The guidance for reserving funds for loss contingencies offers little assistance to troubled banks—as many learned in September 2008. Loan and lease losses are taken on losses that are probable and reasonably estimable at the balance sheet date. As a result, even though the writing was on the wall that their reserves were not enough to absorb massive losses that were about to occur, banks were prohibited from adding reserves in accordance with Generally Accepted Accounting Principles (GAAP). In fact, many received SEC comment letters requiring them to reduce the reserves based on directional inconsistencies in the trend of their decreasing loss rates to their increasing reserves to be in compliance with GAAP.
Regulators, in an effort to end Regulatory Accounting Practice (RAP) vs. GAAP differences, tried unsuccessfully to sway FASB to lessen the strict rules for setting reserves. To its credit, FASB admitted that accounting standards share some, but not all, of the blame for the financial collapse of September 2008. FASB revisited its guidance on the issues seen to lead to the financial downturn, including fair value and loss contingencies. However, in its recent exposure draft about financial instruments, FASB fell short of recanting the use of the current incurred loss model for determining the allowance. This move will not only maintain the status quo for setting reserves, but will also create further divergence from the International Accounting Standards Board (ISAB), which is proposing to move toward an expected loss model that will allow forward-looking projections be factored into the calculation.
FASB's proposal also forced the bank regulators to respond. In September, the Basel Committee of Banking Supervision issued new minimal capital standards titled "Basel III." The group consists of the heads of supervision and central bank governors from countries such as Australia, Belgium, Brazil, China, Canada, France, Germany, Japan and Russia. The United States also is a member.
Bank regulators deem Basel III as a radical overhaul of global capital standards—but it still might not be enough. Jaime Curuana, general manager of the Bank for International Settlements, the overseer of the Basel Committee, indicated in a speech that despite this major step toward reform, there is still more work to be done . "Basel III is a key part, but not the only part, of the much wider agenda coordinated by the Financial Stability Board to build a safer financial system and ensure its resilience to periods of stress," he said.
The implementation of Basel III by banks will:
- Redefine the criteria for items that can be included in Tier 1 capital.
- Increase banks' minimum common equity requirements from 2 to 4.5 percent. This will be done in phases ending January 2015.
- Increase the Tier 1 capital requirement, which includes common equity and other qualifying financial instruments 4 to 6 percent phased in over the same period as the common equity requirements.
- Require banks to hold an additional capital conservation buffer of 2.5 percent to absorb losses during future periods of financial and economic stress. This will bring the total common equity requirements to 7 percent. This buffer will be phased in between 2016 and 2018.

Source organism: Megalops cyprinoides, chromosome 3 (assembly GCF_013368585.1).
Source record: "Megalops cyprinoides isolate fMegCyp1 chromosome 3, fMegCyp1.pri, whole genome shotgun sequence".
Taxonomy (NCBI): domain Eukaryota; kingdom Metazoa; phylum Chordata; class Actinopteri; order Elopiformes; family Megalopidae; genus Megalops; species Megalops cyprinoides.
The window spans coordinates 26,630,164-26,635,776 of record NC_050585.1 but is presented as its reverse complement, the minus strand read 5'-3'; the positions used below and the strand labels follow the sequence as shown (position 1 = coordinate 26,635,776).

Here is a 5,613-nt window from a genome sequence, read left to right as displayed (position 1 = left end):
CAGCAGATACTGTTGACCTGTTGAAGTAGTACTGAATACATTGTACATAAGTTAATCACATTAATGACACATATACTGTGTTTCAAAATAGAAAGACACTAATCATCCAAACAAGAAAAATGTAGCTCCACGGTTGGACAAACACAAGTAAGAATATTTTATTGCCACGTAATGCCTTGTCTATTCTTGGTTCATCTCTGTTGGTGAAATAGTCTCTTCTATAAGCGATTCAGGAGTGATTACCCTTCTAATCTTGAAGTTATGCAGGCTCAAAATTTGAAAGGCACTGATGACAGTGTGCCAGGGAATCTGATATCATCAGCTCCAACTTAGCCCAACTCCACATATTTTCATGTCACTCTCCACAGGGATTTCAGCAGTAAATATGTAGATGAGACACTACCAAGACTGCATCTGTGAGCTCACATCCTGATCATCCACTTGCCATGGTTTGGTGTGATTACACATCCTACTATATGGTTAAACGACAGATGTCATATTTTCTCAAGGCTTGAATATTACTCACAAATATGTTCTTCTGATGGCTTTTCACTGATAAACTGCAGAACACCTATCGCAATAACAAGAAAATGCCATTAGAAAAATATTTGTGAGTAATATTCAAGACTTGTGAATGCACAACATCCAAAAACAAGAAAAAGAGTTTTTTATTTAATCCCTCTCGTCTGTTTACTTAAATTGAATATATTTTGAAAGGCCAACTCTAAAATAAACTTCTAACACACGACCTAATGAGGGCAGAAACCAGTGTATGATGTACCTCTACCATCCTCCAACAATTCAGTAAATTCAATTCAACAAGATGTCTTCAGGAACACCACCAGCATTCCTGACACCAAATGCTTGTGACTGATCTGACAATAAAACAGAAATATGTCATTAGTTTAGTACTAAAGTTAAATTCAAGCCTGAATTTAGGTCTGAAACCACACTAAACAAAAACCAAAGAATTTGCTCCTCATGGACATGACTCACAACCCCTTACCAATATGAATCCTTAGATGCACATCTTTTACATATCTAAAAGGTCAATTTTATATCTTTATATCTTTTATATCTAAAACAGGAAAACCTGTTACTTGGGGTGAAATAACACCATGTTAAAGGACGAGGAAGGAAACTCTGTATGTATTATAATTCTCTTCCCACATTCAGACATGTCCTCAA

- Require a countercyclical, or credit, buffer of common equity of 0 to 2.5 percent. The purpose of this buffer is to protect the banking sector from periods of excess aggregate credit growth. It will only be implemented on top of the conservation buffer when there is excess growth within a country resulting in a system-wide build up of risk.
- Create a new non-risk based leverage ratio that will serve as a backstop to the risk-based measures describe above.
Basel III's impact on corporates
While the Basel Committee firmly believes that the end result may lead to an overall strengthening of the financial markets and reduce systemic risk, in the short term these rules may cause further tightening of credit at a time when companies need the support of the banking system to get through these challenging times. Prior to issuing this new guidance, the Basel Committee conducted a comprehensive quantitative impact study, which indicated that as of the end of 2009, large banks will probably need a significant amount of additional capital to meet these new Basel requirements. Thus, companies may see a tightening of credit from these institutions as they begin to build up the required capital. Surprisingly, the study also showed that many smaller banks already meet the more stringent requirements. Thus, AFP members should not see much of an impact on the extension of credit for these smaller institutions.
Impact on reporting
Admittedly, the crisis has now gotten the banking regulators and IASB on the same accord. This financial crisis has certainly proven that the current model for reserving for loss contingencies is broken. Strangely, FASB appears to still be dancing to a different beat. It is the outlier on this issue with its position to keep with the status quo and continue to require that the expected loss model be used to determine contingent losses.
It is puzzling why FASB cannot obtain convergence on this issue. But in the organization's defense, the deliberations are still ongoing. The final standard has not been issued, so FASB could still change its current direction. AFP will be watching this issue closely.